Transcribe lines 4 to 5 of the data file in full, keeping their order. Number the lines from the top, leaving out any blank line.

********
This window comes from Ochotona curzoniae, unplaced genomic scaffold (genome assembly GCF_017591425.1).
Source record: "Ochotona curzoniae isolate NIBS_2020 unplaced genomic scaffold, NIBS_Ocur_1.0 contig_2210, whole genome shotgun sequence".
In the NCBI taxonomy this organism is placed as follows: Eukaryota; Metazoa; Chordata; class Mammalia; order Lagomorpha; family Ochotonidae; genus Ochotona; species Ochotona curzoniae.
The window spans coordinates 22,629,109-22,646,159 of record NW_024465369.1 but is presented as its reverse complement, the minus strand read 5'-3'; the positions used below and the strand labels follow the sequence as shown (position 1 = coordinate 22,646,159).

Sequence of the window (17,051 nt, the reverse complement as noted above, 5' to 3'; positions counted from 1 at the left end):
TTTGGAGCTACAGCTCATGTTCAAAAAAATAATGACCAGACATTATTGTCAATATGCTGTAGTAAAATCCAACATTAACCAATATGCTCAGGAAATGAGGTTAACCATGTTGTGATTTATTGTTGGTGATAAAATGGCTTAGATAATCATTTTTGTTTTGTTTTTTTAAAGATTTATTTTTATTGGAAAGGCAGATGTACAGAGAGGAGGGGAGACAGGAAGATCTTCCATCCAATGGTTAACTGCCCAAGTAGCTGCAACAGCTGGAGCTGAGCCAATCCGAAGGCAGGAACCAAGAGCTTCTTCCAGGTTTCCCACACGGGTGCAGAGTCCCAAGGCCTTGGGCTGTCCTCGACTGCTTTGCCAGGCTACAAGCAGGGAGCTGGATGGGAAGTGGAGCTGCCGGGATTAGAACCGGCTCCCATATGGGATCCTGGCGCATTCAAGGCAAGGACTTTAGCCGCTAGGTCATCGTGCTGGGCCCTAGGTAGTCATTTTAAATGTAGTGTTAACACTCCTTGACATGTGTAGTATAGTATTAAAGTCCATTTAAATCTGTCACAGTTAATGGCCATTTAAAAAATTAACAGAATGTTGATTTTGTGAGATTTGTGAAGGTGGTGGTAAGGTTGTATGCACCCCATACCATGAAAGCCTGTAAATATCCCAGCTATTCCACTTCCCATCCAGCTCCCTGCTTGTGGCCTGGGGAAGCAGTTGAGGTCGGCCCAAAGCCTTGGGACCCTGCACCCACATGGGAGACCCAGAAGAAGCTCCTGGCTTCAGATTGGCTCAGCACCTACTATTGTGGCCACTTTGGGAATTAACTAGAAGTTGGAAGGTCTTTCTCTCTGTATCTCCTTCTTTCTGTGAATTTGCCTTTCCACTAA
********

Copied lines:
The window spans coordinates 22,629,109-22,646,159 of record NW_024465369.1 but is presented as its reverse complement, the minus strand read 5'-3'; the positions used below and the strand labels follow the sequence as shown (position 1 = coordinate 22,646,159).

Sequence of the window (17,051 nt, the reverse complement as noted above, 5' to 3'; positions counted from 1 at the left end):